For the fourth consecutive year the Formula E title goes down to the double header finale, and for the first time in New York between Jean-Eric Vergne and Sam Bird.
A fourth different champion in as many years is guaranteed as Vergne and Bird are the only two eligible for the title, separated by 23 points going into the weekend. This puts Vergne, as the current series leader, in a strong position.
The Techeetah driver only needs to out-score his rival by 7 points to wrap up the title in Saturday’s race, but a total of 58 points are up for grabs including the points for fastest lap and pole position. His form this season would suggest that a podium finish is likely for Vergne, but this is the circuit where Bird claimed back-to-back wins last year.
Bird’s pace at this race last year is ominous, however the track layout has been altered in preparation for the arrival of the Gen2 car next season. Where the start line hairpin used to swing right, the track now goes left on a sequence that has extended the circuit by 0.3 miles.
This may sound like a minor change, but the additional length combined with the nature of the corners goes against the DS Virgin car. Bird has admitted he is not expecting the same level of competitiveness he enjoyed last year simply because of this.
It has been a plain and simple fact all season that the DS Virgin car has lacked efficiency, therefore race pace, at the majority of circuits compared to its rivals. Bird will therefore need to pull out yet another stunning performance if he is to take the fight for Vergne.
In a way he has nothing to lose, whereas the pressure is on Vergne. The scenario is incredibly similar to last year’s championship showdown between Sebastien Buemi and Lucas di Grassi, even the points gap between the two protagonists is the same.
Last year Buemi crumbled under pressure, and threw away all hope of winning the title with a small error during practice and destroyed his car. Vergne has done well to soak up pressure so far this season, and to perform under extreme circumstances.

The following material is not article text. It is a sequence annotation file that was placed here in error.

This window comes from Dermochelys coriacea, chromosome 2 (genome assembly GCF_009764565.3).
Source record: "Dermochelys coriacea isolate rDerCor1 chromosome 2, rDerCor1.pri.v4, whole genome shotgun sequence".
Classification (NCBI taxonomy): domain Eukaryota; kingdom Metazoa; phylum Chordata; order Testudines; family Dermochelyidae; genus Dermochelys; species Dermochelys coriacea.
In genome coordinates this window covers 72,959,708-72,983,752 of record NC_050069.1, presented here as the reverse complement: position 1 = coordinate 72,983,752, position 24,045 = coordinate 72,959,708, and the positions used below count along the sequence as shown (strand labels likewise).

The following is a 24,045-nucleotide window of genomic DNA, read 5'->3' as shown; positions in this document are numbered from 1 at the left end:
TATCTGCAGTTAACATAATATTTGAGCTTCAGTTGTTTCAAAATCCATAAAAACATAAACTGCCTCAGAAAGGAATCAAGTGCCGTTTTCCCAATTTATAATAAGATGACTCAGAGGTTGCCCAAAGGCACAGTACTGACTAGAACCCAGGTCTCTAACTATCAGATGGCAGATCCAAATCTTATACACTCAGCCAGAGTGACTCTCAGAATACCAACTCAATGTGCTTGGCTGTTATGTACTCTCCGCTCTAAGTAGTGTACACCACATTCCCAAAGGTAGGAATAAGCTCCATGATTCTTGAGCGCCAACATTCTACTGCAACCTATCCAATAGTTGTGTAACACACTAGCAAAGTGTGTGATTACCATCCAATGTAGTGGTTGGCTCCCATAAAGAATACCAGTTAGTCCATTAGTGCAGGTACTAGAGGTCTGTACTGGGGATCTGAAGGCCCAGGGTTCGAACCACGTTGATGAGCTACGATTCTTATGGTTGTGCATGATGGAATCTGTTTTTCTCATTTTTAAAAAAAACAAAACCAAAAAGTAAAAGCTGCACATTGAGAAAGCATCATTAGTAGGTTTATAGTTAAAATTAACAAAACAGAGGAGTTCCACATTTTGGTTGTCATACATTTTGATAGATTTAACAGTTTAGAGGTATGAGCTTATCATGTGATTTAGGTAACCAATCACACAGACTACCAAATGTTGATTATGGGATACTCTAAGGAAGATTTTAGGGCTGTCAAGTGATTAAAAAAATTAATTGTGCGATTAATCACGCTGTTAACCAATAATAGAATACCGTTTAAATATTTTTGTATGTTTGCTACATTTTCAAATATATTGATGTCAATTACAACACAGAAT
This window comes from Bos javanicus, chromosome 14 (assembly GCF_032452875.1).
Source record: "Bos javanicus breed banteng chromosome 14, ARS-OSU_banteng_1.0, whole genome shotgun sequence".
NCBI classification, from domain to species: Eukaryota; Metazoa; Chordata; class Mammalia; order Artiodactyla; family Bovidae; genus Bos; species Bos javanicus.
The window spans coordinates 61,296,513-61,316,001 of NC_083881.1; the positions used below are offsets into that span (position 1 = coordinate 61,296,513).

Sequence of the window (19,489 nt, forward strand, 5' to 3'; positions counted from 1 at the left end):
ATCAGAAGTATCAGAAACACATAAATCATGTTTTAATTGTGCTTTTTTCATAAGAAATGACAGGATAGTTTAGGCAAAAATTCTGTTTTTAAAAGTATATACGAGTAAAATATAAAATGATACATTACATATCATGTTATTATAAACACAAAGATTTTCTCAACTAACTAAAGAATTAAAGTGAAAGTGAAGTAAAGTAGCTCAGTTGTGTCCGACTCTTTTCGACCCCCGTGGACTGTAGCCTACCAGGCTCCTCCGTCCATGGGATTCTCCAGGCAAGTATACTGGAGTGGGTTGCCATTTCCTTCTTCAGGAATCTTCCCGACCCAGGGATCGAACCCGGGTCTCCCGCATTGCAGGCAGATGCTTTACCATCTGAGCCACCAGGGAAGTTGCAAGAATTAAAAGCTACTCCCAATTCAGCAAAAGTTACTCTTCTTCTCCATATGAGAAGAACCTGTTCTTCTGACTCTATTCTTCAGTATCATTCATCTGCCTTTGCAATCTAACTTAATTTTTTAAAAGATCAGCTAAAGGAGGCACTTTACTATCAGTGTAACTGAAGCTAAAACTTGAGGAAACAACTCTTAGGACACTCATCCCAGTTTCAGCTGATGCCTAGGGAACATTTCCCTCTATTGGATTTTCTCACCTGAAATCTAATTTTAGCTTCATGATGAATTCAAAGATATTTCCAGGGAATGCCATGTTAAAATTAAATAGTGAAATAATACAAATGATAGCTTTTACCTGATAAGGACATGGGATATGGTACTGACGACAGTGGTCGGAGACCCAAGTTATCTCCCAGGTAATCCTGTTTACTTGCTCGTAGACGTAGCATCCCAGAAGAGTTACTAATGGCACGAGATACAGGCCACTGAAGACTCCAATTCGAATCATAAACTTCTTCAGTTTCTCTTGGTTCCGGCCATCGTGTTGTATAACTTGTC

A lot has been said about Vergne’s transformation this year. His drive in Santiago where he managed to win while saving an extra lap of energy (unnecessarily due to a communications shutdown) was proof of that. His follow up in Mexico City, finishing fifth with no radio or dashboard information on his steering wheel backed up the claim.
Elsewhere he has been sweeping up. Taking three wins on back-to-back weekends in three different series shows how highly skilled a driver Vergne has become since he left Formula 1. In Formula E he has been showcasing that in a team with the smallest budget and is the only customer on the grid. It has to be admired.
Bird has equally impressed though. In an under-performing car he has dragged results to mount a title challenge that he, among many, did not expect to after pre-season testing.
The nature of Formula E is unpredictability. Vergne has the upper hand for now, but after the sensations of last season, we should not call it until the chequered flag has fallen on Sunday.
Also up for grabs is the constructor’s championship between Virgin, Audi and Techeetah. There are just 33 points between Techeetah and second-place Audi despite its abysmal start to the season where Lucas di Grassi failed to finish the first four races, and his team-mate Daniel Abt had strong results taken away from him.
Given the trajectory of their performance this season however, having won the last two races in dominant fashion, a boost to the number one spot could be on the cards. The rest will be down to the title protagonists’ team-mates Alex Lynn and Andre Lotterer, who have both had mixed seasons for various reasons but both are more than capable of pulling out results.
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